Triumph Of The City Summary

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Edward Glaeser, author of Triumph of The City: How Our Greatest Invention
Makes Us Richer, Smarter, Greener, Healthier, and Happier, is a very educated man. He is an Economics Professor at Harvard University, and a senior fellow at the Rappaport Institute for Greater Boston. Glaeser studies housing, economics of cities, segregation, obesity, crime, innovation, and several other subjects. He is a columnist for Bloomberg View, and writes about his studies. Glaeser’s theme in this book closely follows the subtitle, “How our greatest invention makes us richer, smarter, greener, healthier, and happier.” With his unique outlook on the relationships between city succession and people, it makes it easy to believe that every city has a positive future.
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This book explains how a city is not just buildings, but also people. People are what really makes a city, and there are certain attributes about a city that make it attractive to people. When a city is attractive, some examples being affordable housing, plenty of job opportunities, and a growing economy, then it is more likely to succeed. In Urban Geography, we cover why people do what they do in terms of moving, settling, and building. Another topic covered in the book that overlaps with the class content, is the supply and demand of cities. When people settle in a city, they bring potential growth for the city with them. As the population grows, more skilled people are brought together to create a city. This often creates demand for housing and other demands. Depending on the size, location and status of the city, some supply will come from local, whereas other is shipped globally in order to be the most cost …show more content…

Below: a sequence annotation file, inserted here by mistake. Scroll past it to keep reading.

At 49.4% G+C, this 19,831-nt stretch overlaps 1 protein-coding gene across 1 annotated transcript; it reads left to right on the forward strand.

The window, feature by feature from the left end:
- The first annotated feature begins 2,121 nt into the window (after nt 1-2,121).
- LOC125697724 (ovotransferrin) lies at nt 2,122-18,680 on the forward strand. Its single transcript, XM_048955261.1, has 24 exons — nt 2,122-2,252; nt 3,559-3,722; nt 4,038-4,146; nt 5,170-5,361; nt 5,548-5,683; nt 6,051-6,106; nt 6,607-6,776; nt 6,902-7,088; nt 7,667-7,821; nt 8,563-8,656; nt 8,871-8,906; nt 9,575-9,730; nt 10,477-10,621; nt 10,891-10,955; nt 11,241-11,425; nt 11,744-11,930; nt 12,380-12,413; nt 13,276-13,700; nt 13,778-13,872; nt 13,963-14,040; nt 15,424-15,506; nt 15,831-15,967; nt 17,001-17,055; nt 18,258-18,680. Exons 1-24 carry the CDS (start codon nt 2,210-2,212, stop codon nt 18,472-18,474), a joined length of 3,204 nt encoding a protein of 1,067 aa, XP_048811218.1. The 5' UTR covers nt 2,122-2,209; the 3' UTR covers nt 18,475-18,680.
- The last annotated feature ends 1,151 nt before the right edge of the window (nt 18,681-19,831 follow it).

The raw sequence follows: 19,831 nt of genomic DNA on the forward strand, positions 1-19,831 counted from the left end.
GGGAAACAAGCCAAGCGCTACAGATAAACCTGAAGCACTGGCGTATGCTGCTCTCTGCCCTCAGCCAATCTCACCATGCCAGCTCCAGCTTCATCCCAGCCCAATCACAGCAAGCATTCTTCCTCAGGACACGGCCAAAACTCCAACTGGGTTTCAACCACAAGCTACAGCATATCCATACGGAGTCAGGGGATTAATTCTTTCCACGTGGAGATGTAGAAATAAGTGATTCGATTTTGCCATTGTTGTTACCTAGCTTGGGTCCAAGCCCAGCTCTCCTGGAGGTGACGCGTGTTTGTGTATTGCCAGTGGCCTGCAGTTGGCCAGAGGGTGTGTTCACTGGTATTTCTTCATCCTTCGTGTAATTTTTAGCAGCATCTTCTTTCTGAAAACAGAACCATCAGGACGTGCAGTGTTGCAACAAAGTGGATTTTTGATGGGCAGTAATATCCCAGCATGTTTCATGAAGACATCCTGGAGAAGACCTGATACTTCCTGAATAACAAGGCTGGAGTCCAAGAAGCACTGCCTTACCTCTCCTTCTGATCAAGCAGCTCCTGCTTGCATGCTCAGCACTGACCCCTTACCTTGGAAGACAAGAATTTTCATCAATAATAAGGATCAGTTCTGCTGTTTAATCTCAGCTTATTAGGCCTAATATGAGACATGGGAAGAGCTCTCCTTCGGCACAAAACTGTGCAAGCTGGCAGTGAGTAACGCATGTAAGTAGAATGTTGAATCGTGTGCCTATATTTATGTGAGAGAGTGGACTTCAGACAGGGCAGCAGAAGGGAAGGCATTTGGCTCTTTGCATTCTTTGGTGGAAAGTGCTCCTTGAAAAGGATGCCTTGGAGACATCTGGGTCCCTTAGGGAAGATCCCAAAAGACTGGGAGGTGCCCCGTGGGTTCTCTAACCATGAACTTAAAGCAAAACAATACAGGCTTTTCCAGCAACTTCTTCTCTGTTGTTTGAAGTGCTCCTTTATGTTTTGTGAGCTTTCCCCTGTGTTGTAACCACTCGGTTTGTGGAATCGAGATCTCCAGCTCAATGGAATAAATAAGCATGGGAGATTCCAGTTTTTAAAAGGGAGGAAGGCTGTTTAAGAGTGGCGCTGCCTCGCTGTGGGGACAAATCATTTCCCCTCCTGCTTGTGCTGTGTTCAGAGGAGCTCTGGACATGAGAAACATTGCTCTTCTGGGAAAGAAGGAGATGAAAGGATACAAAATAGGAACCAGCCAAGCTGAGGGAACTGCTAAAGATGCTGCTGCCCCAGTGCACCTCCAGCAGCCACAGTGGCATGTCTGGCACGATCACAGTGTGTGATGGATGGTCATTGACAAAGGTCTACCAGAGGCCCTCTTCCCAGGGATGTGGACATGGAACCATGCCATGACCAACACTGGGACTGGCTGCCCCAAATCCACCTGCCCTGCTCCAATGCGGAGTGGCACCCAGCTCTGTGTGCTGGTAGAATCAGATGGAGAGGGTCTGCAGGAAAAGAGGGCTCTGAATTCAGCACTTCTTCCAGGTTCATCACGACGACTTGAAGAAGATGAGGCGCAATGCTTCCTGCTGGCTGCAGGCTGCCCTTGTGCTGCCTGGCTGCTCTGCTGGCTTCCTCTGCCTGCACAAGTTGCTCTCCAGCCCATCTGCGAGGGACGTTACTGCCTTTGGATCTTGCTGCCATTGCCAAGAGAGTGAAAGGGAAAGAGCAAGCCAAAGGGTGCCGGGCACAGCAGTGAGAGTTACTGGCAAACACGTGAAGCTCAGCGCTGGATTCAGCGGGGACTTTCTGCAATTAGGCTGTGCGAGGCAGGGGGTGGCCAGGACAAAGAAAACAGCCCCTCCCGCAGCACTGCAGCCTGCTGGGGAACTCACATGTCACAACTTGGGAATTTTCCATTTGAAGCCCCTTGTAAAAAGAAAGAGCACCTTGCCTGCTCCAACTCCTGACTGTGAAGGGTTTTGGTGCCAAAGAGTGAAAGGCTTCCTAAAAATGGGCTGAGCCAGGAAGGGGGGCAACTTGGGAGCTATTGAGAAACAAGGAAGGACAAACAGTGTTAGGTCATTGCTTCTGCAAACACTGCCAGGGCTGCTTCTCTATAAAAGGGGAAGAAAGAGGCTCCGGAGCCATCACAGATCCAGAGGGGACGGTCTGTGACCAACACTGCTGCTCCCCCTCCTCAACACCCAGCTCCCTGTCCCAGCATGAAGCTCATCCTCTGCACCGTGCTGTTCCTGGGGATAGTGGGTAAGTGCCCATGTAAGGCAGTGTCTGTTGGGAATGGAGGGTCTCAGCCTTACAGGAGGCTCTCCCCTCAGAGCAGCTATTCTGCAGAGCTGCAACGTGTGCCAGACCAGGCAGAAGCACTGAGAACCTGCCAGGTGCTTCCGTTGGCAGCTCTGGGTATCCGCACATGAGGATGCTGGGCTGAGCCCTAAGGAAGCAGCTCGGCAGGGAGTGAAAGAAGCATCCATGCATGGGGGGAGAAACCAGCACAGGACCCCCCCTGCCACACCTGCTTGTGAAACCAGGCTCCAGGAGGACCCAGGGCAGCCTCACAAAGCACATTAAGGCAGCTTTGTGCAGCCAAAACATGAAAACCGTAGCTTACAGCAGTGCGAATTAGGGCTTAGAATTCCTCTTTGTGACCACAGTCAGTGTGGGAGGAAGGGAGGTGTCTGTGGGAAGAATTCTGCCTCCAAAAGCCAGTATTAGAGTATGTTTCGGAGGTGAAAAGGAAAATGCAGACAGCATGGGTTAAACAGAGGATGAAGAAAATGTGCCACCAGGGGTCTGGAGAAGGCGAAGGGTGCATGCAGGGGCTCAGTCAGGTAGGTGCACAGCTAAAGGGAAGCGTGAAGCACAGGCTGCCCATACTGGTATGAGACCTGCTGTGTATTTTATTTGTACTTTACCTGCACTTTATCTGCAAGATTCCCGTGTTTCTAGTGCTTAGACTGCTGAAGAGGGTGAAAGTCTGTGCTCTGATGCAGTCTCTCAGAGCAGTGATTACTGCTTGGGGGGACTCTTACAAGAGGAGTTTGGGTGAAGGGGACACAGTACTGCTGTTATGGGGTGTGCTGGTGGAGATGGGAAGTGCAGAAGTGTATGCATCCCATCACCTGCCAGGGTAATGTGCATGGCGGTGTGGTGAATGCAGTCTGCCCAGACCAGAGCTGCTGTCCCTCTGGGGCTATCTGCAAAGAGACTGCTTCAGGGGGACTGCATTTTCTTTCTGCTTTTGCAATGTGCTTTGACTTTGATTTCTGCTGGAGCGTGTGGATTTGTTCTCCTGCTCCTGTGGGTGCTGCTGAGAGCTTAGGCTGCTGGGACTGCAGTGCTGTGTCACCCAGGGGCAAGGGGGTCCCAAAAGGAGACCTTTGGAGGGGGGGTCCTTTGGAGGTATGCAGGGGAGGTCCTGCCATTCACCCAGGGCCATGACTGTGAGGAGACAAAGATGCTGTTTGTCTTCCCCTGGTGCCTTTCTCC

Many people will continue to live in the suburbs or rural areas based on what fits their lifestyle most. I can personally relate to larger, denser, urban areas being more productive, but it is mainly for the reason of population. With larger population comes more amenities and opportunities. Coming from a very rural area, I can vouch that there are many hard-working people with high productivity, but there are less opportunities for these people to express or share their

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